The Court of Appeals did not shed light on these issues, and simply affirmed the trial court’s grant of summary judgment in favor of the roofing subcontractor based on the statute of limitation, holding, “we decline appellants’ invitation to issue an advisory opinion on whether the entry of a ‘full and final judgment’ in favor of the roofing subcontractor impacts appellants’ claims of contribution and indemnity, and their right of apportionment.” Demere Marsh Assocs., LLC v. Boatright Roofing & Gen. Contr., 343 Ga. App. 235, 249 (2017).
Robles v. Yugueros, 2017 Ga. App. LEXIS 503 (October 26, 2017). (Can the jury be told non-parties will not have to pay?)
A plastic surgery patient experienced post-operative abdominal pain, and returned to the plastic surgeon and others for additional care, but later died. The patient’s surviving spouse sued the plastic surgeon and medical group, alleging medical malpractice in the treatment of his wife’s post-operative complications. The defendants identified several non-party medical providers to which they intended to apportion fault. During closing arguments, the plaintiff’s attorney began to tell the jury that these nonparties would not have to pay any portion of a damages award the jury apportioned to them. Defense counsel objected. Outside the jury’s presence, defense counsel argued that it was improper to tell the jury that nonparties are not responsible to pay any portion of a damages award. Agreeing, the trial court sustained the objection. The jury returned a defense verdict.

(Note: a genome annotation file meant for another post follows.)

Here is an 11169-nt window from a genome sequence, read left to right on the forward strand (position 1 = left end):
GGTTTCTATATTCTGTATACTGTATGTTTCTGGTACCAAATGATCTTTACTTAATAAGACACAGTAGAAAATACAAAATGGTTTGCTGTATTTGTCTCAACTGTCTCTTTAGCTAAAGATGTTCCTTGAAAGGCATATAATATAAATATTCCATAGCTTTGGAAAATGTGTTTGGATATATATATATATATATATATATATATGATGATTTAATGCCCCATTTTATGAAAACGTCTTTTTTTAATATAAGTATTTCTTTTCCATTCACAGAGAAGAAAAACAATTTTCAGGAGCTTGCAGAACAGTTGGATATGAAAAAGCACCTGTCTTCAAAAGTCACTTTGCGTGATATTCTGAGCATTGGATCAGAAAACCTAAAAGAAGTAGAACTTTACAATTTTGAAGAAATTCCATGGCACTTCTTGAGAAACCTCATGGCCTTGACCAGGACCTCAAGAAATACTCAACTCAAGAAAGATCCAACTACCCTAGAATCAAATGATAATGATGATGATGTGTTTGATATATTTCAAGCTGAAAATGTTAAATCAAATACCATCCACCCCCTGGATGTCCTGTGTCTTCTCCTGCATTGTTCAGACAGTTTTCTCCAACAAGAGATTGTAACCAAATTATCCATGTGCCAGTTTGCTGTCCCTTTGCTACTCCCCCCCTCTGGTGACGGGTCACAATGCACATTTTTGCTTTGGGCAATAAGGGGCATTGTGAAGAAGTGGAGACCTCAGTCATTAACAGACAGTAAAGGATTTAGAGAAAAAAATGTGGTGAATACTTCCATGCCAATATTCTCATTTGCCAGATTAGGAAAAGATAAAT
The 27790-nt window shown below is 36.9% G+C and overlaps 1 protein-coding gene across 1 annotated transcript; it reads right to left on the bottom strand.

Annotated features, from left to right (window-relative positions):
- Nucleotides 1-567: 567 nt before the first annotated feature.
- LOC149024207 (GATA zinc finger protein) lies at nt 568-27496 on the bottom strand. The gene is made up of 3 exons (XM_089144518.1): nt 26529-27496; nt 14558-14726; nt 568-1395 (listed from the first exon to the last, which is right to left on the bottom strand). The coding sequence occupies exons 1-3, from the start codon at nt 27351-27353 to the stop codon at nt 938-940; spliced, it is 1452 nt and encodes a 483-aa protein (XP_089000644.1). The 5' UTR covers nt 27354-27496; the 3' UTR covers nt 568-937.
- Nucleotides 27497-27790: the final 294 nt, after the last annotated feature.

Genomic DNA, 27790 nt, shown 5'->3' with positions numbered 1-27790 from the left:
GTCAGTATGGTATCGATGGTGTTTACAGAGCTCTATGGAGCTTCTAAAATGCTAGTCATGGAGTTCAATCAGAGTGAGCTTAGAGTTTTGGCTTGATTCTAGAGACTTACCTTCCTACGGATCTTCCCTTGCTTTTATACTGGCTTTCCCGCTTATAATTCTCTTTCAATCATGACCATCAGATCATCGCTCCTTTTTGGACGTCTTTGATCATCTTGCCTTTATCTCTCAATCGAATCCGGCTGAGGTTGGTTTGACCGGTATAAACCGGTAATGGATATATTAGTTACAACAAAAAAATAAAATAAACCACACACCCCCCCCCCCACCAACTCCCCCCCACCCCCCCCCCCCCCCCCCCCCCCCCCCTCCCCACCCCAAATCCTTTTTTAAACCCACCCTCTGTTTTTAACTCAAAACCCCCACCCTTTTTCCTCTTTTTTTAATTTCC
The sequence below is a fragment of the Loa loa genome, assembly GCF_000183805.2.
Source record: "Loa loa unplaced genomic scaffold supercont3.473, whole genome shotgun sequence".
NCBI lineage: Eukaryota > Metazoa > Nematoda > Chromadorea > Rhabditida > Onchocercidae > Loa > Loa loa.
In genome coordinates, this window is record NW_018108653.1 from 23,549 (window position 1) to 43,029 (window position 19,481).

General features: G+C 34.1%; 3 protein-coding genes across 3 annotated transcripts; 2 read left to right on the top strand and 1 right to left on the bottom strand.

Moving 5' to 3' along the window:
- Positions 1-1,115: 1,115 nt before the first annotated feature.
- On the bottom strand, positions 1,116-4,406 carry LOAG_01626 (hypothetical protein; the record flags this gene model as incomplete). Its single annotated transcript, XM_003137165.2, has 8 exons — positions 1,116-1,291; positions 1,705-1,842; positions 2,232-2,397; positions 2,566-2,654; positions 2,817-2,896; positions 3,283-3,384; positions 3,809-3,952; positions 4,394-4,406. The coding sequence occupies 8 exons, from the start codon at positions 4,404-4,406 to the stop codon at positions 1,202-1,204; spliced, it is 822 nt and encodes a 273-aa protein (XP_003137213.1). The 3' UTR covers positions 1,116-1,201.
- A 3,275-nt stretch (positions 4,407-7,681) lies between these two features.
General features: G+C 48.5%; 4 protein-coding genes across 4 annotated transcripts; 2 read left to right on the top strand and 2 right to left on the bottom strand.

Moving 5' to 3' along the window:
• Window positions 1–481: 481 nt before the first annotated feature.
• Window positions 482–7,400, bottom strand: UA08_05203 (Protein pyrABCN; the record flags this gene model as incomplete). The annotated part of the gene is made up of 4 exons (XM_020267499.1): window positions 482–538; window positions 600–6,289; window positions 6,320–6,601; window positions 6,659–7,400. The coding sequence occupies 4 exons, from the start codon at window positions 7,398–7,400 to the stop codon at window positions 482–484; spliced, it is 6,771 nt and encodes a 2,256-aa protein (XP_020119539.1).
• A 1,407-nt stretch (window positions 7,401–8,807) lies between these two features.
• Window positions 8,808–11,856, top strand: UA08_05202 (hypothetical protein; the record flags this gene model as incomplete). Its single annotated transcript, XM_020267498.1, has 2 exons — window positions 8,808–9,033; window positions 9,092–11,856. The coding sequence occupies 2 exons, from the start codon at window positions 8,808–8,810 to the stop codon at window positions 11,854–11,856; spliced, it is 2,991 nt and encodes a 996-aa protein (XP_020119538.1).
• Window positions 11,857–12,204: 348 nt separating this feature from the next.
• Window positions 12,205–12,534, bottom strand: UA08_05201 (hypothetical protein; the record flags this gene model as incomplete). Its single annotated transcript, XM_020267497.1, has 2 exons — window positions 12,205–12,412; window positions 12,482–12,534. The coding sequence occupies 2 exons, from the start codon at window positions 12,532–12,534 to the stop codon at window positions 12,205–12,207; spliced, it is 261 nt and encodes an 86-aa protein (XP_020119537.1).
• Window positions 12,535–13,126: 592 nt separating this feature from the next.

On appeal, the plaintiff argued that the trial court erred by truncating that part of his closing argument that would have explained the monetary effects of apportionment. The Court of Appeals disagreed, holding that “because it was unnecessary for the jury to consider that the nonparties would have no responsibility to pay any damages awarded, the trial court did not err in curtailing the cited portion of the closing argument.” The Court explained that under Georgia law, “a trial court is authorized to require counsel to eliminate from argument a reference to matters which are unnecessary for the jury to consider.” (Citations omitted.) Robles v. Yugueros, 2017 Ga. App. LEXIS 503, 24 (2017).
IV. Apportionment Issues In Multi-Defendant Cases